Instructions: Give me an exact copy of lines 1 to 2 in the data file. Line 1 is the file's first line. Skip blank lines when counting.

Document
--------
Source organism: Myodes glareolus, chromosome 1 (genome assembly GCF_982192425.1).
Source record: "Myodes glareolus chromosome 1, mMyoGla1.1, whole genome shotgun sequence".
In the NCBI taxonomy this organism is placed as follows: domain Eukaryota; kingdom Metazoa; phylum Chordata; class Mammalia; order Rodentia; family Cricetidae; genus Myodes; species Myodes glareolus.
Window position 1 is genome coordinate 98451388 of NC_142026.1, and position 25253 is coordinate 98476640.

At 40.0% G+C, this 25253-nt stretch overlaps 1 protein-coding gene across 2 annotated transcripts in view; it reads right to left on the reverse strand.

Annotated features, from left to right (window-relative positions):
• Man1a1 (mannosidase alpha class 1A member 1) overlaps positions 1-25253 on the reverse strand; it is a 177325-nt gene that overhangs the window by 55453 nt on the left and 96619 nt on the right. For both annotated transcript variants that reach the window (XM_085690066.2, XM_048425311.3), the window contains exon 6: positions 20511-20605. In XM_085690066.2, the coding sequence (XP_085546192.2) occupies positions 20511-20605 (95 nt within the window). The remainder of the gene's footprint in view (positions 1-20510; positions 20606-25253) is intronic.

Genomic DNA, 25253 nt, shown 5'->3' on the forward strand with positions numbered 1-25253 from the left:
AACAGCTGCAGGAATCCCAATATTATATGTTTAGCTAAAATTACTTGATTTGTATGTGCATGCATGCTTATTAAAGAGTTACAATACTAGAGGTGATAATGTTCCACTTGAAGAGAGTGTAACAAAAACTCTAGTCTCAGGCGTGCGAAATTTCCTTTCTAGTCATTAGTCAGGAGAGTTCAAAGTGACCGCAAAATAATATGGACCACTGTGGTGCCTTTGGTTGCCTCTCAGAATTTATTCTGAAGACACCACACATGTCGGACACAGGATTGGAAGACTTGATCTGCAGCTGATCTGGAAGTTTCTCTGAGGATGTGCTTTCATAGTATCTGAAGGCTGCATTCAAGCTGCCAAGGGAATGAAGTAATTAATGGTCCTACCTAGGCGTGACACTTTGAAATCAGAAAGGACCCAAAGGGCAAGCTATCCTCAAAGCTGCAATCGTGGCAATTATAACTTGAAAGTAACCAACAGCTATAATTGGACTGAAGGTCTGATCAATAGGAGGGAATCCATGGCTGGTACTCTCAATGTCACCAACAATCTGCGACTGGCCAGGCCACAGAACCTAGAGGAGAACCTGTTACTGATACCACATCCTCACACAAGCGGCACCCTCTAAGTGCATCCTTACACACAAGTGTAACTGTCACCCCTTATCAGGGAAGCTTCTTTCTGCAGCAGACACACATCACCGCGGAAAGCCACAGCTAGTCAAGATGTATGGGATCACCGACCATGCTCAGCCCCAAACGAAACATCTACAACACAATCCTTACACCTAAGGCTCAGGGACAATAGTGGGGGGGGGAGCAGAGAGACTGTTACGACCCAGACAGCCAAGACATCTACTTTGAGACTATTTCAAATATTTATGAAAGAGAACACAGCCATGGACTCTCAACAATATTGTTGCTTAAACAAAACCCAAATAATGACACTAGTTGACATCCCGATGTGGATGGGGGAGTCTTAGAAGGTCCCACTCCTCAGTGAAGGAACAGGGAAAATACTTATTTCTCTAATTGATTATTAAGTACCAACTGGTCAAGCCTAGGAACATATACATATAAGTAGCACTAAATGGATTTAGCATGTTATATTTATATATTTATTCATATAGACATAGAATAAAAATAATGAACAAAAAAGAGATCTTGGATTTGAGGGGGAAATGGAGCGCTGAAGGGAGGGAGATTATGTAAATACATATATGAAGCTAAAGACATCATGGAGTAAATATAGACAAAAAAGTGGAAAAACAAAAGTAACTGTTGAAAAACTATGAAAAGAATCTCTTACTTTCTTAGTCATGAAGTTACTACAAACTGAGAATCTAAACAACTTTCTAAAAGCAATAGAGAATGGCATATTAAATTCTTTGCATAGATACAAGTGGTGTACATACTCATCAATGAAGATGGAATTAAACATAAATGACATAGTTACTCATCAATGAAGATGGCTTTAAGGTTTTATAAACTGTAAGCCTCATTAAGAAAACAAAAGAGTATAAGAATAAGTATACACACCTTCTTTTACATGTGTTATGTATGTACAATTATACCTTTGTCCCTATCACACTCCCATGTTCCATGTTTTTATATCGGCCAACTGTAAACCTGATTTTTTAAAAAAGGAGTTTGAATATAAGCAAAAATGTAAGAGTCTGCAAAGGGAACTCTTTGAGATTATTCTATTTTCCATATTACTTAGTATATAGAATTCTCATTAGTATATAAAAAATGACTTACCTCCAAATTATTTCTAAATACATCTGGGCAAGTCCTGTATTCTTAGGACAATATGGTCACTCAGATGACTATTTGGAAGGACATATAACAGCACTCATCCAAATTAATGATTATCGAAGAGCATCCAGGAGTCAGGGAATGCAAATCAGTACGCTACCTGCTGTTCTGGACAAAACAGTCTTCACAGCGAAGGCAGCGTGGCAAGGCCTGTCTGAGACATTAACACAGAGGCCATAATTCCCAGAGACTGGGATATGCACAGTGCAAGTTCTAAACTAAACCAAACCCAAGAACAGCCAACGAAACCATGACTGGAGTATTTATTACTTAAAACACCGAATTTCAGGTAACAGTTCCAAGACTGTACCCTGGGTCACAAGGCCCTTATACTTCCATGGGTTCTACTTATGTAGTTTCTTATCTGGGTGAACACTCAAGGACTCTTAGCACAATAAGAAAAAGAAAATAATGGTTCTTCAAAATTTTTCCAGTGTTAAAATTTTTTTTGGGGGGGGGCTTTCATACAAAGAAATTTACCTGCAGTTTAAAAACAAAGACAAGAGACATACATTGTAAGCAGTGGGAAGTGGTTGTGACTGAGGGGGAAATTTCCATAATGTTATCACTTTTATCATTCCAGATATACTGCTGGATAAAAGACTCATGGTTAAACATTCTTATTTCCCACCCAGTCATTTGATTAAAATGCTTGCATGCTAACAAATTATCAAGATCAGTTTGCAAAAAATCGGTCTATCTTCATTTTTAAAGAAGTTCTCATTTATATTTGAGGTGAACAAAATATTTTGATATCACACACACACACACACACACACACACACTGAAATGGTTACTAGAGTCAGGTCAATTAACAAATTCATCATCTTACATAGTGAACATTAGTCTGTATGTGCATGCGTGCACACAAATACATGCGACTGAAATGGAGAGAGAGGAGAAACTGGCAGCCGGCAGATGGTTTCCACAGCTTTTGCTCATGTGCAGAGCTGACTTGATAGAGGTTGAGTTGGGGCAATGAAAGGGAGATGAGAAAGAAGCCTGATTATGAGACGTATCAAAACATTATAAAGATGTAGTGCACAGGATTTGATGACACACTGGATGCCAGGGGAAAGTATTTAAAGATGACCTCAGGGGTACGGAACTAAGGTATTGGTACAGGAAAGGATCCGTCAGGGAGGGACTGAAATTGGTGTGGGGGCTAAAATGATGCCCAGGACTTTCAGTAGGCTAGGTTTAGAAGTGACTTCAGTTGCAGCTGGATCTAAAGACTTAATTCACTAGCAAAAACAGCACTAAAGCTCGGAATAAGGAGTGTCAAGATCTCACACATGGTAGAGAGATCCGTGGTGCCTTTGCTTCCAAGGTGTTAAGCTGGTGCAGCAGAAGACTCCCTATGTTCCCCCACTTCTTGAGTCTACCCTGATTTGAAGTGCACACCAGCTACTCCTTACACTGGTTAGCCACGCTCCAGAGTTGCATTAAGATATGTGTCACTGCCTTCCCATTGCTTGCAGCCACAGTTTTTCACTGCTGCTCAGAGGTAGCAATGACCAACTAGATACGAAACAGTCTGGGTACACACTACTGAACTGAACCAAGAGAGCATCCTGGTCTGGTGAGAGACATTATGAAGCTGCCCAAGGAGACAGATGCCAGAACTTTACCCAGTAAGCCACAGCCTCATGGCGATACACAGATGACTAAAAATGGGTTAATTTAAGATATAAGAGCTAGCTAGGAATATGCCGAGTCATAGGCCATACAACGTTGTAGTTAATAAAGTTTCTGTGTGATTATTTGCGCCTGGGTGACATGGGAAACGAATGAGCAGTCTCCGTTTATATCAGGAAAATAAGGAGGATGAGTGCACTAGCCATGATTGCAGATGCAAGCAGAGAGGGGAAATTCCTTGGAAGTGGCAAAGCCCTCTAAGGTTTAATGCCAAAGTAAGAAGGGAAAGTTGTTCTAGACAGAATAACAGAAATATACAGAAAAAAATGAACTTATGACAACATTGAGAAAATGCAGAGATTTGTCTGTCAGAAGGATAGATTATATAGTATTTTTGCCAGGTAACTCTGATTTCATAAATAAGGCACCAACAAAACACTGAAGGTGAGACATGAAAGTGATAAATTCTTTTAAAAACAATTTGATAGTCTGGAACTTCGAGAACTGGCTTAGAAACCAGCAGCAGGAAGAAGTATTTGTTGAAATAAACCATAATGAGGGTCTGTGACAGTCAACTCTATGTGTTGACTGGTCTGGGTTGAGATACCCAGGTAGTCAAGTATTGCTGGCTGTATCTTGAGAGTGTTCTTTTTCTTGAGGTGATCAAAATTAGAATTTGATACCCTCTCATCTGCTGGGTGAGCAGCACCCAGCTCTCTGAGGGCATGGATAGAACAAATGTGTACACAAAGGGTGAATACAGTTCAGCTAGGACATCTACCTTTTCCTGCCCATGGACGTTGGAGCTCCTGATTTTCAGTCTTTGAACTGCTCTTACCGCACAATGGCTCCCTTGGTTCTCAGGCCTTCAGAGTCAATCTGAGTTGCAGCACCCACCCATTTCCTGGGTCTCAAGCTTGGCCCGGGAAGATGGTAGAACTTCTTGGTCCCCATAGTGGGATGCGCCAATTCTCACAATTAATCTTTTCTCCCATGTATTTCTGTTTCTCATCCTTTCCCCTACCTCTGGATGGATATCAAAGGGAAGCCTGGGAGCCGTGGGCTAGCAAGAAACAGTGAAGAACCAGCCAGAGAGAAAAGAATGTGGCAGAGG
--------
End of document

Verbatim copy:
Source organism: Myodes glareolus, chromosome 1 (genome assembly GCF_982192425.1).
Source record: "Myodes glareolus chromosome 1, mMyoGla1.1, whole genome shotgun sequence".